Bowling Green’s Barnes close to making history
BOISE, Idaho (AP) – Everyone knows Freddie Barnes is going to get the ball.
And yet, no one has come close to stopping the Bowling Green receiving star.
About to play his final college game in Wednesday’s Humanitarian Bowl, Barnes has a chance at an NCAA record that’s stood for 20 years. Already with an eye-popping 138 catches this season, Barnes is five grabs shy of breaking the NCAA record for receptions in a single season (142) set by Houston’s Manny Hazard in 1989 as part of the Cougars’ run-and-shoot offense.
If Barnes is just average against Idaho (7-5) – he’s averaging 11.5 receptions per game – he could finish the year with 150 catches.
“The only time I ever think about it is when I get asked about it,” Barnes said Monday. “Other than that I’m constantly focused on what I can do to help us win.”
While Barnes might not be thinking about the numbers he’s posted, his presences is a giant headache for defensive coaches. The Falcons use Barnes in numerous formations and run him on a variety of routes – deep throws, short crosses, bubble screens – understanding that getting the ball to their 6-foot senior is the best motor for their offense.
Coach Dave Clawson didn’t plan on Barnes being THE Bowling Green offense when he took over the Falcons (7-5) last December. He understood during spring practice the talents Barnes possessed, but didn’t intend to develop his offense around a receiver.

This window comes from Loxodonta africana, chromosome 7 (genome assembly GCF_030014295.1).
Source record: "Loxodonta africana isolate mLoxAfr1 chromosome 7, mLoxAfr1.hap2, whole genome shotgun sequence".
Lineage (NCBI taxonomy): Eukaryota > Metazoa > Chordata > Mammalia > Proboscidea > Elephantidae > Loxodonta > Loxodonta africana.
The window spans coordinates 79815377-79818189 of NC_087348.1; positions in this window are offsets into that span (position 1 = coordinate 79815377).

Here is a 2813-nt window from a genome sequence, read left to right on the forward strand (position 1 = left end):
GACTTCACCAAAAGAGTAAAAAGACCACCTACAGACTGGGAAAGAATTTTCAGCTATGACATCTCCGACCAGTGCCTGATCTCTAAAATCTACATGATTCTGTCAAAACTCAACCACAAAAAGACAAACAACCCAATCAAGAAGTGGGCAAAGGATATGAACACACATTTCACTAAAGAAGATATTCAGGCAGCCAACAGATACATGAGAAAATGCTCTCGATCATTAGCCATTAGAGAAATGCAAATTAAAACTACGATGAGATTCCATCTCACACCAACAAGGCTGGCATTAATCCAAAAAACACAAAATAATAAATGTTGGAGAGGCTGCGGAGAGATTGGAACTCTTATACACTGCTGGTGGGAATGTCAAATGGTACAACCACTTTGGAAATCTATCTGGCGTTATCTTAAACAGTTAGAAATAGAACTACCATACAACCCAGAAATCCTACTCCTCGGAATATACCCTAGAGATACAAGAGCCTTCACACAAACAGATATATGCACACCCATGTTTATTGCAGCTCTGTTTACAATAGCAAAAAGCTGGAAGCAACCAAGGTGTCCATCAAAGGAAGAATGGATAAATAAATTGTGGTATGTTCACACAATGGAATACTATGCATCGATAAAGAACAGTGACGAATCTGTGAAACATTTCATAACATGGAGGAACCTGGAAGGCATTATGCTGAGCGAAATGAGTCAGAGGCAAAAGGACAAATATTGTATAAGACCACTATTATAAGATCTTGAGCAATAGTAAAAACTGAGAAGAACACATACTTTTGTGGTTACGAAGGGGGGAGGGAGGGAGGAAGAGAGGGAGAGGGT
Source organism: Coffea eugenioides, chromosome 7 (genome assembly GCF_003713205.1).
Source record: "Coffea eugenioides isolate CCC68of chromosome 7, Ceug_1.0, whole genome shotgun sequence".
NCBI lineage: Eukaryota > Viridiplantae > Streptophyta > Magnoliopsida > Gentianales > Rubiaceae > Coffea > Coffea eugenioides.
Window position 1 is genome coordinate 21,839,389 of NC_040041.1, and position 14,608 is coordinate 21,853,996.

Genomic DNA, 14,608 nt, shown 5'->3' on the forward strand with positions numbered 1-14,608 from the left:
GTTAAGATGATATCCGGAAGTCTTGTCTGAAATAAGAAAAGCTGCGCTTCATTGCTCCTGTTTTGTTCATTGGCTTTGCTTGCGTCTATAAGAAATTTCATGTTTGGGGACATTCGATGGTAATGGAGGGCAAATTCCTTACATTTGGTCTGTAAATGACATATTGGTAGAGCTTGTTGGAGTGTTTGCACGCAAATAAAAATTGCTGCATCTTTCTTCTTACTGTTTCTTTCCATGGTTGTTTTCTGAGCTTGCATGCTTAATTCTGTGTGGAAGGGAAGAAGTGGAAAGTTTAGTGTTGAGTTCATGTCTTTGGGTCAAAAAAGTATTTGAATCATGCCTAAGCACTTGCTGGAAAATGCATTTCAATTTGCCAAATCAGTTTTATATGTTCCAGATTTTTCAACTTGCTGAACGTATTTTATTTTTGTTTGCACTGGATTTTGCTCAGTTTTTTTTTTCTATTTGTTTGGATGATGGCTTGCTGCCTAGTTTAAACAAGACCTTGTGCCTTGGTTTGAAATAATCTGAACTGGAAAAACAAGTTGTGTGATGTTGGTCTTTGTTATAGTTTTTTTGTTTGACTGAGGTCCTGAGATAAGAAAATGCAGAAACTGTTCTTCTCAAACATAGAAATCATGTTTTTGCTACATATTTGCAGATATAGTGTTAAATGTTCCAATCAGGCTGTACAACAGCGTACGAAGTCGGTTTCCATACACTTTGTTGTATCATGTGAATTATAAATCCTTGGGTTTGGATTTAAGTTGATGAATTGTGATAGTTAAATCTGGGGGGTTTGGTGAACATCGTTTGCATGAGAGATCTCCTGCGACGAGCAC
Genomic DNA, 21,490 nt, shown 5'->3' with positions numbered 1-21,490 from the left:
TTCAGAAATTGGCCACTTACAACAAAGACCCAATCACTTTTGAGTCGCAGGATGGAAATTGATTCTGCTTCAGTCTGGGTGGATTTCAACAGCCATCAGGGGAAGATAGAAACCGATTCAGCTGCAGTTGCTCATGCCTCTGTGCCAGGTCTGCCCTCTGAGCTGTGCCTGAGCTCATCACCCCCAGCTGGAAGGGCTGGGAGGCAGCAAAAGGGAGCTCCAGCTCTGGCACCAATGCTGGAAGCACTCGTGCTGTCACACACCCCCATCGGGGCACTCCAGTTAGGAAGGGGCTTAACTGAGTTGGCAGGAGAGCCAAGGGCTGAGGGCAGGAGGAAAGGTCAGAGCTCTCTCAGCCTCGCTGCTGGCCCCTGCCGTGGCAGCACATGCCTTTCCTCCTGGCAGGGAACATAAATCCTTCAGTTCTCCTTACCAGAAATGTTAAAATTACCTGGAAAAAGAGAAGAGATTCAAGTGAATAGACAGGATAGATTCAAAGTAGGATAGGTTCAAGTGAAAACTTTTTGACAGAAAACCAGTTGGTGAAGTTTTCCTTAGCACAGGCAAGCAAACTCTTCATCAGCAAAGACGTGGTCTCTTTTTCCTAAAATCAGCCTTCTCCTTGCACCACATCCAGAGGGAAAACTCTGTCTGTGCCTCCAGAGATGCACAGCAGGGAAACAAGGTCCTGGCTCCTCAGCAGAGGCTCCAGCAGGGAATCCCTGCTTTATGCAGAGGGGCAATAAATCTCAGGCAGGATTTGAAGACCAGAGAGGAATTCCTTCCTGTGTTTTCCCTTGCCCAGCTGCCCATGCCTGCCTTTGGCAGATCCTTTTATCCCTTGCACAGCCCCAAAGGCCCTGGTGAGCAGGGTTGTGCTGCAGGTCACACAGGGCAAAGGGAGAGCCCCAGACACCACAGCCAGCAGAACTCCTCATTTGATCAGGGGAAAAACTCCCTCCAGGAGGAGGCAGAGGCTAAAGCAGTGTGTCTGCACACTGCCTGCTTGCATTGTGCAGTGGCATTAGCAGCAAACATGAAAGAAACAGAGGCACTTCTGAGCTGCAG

Then injuries hit the Falcons’ receiving corps, with Clawson saying they lost four of their top five receivers for parts of the 2009 season. That’s led to the BG coaches having to become more creative to get Barnes free from defenses and in turn, making Barnes’ numbers even more impressive.
“He’s a great athlete and he finds ways to get open but the coaches do a good job of game planning and hiding him as much as possible,” BG quarterback Tyler Sheehan said. “Putting him in different positions as much as possible, putting him in different places so defenses can’t key on one area of the field.”
And he’s not doing it against weak competition. He had 10 catches at Missouri in a game the Falcons led 20-6 in the second half before falling late. He grabbed 17 passes against Marshall, 15 against Troy, 14 versus Central Michigan and the highlight of his season: 22 catches for 278 yards and three touchdowns against Kent State.
The only subpar performance of Barnes’ season came against Boise State when he was held to four catches for 24 yards. His 1,551 yards receiving are second in the nation and his 16 receiving touchdowns lead the country.
Idaho coach Robb Akey wouldn’t mind seeing the record broken, just as long as it’s within reason.
“I’d love to see that happen with five hitches for five total yards. That would make me very happy,” Akey joked. “He’s going to make some plays and that’s it.”
Barnes’ performance this season is a stark rebound from 2008, when he was injury-riddled and missed games for the first time in his career, derailing the momentum from a sophomore season when he caught 82 passes.
Barnes had shoulder and knee problems and admitted becoming depressed when he missed games. Barnes recalled the first game he missed, sitting in a movie theater trying to distract himself, but constantly checking his cell phone for updates while his team was playing at Northern Illinois.
That experience last year made Barnes rededicate himself for his final season, making sure he wouldn’t be worn down by little nicks and bumps. The result could be an NCAA record difficult to match in the future.
“It’s safe to say without the year Freddie had we wouldn’t be here,” Clawson said.